Sir Edward Grey, British Foreign Secretary in 1914

Published in: on August 3, 2021 at 5:30 am  Comments (2)  
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Anzac Day: The Gallipoli Campaign

I was ruined for the time being in 1915 over the Dardanelles, and a supreme enterprise was cast away, through my trying to carry out a major and cardinal operation of war from a subordinate position. Men are ill- advised to try such ventures. This lesson had sunk into my nature.

Winston Churchill

Today is Anzac Day, in Australia and New Zealand.   It commemorates the landing of the New Zealand and Australian troops at Gallipoli in World War I.  Although the effort to take the Dardanelles was ultimately unsuccessful, the Anzac troops demonstrated great courage and tenacity, and the ordeal the troops underwent in this campaign has a vast meaning to the peoples of New Zealand and Australia.

This year I thought we would focus on taking a closer look at the Gallipoli Campaign.  It was the project chiefly of Winston Churchill, then First Lord of the Admiralty.  Churchill was an idea man.  He constantly came up with ideas that ranged from insane to brilliant.  The Gallipoli idea I think was on the surface brilliant.  Seize the Dardanelles, the opening of the sea corridor between the Mediterranean and the Black Sea, take Constantinople, ferry Russian troops over the Black Sea by the Royal Navy to knock out Turkey from the War and then launch a war winning campaign up the Balkans to drive the Austro-Hungarian Empire out of the War and then defeat a surrounded Germany.  It had the hallmark that would always remain Churchill’s goal in the realm of grand strategy: a short cut to victory.  Rather than slug it out against Imperial Germany in bloody trench warfare where, in Churchill’s grim phrase, brave men matched their bodies against machine guns, take an easier and quicker path to victory by defeating the weaker allies of Germany.  Small wonder that Churchill convinced the British war cabinet to back this bold gamble.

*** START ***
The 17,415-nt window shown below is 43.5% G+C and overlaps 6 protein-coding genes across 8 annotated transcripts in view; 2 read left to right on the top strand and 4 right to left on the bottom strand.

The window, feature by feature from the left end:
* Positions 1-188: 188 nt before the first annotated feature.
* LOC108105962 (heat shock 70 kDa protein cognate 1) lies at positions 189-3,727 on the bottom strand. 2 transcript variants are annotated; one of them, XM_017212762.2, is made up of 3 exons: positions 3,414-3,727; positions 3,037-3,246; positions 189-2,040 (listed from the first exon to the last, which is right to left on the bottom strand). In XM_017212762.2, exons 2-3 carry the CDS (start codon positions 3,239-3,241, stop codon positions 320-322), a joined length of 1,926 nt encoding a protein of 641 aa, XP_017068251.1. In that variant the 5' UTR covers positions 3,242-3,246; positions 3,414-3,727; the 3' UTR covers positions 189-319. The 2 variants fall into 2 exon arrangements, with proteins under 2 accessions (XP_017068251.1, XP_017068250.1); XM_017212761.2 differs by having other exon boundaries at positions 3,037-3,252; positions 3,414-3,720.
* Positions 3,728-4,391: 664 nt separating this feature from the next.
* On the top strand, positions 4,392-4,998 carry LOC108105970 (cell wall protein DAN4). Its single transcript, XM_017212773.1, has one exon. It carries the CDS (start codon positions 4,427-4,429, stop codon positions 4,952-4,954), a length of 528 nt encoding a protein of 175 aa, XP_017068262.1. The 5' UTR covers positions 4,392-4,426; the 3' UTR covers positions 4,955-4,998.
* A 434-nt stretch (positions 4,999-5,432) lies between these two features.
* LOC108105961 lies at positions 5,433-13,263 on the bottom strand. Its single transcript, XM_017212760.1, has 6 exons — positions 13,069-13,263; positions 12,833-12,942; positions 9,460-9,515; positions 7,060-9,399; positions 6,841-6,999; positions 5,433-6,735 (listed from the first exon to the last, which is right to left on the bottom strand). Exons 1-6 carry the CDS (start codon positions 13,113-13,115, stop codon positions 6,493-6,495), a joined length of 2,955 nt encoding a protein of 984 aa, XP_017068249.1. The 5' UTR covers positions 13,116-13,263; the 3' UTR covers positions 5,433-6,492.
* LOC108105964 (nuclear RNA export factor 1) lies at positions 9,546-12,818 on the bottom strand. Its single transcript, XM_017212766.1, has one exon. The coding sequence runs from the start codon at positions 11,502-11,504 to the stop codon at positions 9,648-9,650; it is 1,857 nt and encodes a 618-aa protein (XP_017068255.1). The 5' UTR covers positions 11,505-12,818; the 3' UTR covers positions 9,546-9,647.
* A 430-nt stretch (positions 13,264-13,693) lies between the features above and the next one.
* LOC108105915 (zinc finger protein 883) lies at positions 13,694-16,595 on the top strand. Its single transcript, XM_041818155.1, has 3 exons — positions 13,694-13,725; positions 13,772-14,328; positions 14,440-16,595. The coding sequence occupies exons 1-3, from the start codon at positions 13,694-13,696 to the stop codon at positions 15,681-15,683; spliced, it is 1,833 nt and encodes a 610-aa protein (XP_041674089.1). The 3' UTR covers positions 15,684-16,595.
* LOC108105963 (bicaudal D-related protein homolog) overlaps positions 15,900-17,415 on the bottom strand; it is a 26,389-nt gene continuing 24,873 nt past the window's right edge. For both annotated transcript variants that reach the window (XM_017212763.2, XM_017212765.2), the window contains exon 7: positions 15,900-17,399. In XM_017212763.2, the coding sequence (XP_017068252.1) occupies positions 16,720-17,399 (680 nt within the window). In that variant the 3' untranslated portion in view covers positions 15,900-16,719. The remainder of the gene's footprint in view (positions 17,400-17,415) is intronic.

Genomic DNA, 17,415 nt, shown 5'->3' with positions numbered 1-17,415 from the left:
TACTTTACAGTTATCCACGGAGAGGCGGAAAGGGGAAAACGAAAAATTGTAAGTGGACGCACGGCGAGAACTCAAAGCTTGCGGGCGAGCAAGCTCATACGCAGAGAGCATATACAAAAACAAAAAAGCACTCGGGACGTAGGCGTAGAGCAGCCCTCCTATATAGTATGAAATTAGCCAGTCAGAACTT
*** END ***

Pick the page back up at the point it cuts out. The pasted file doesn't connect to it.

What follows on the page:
This brilliant idea also had drawbacks that tend to suddenly appear when a high concept plan is attempted to be implemented in this Vale of Tears.

  1. Geography-The rough terrain of Gallipoli offered superb defensive ground for the Turks.
  2. Mines-In a narrow sea passage like the Dardanelles heavy use of mines could negate the sea power of the Royal Navy.
  3. Logistics-Keeping a large invasion force supplied would require a maximum effort, limiting the number of troops that could be landed and supported.
  4. New type of warfare-This type of amphibious operation seems commonplace now.  It was not in 1915.  There was much to learn in a short period, and many mistakes to make.
  5. Johnny Turk-The average illiterate peasant Turkish soldier was almost totally ignorant of the outside world and had little but hate for the Young Turk politicians of Constantinople.  He had a great love for his religion and his country however, and he knew how to handle his weapons.  If commanded to hold a position he would hold it or die trying.  A superb soldier in defense.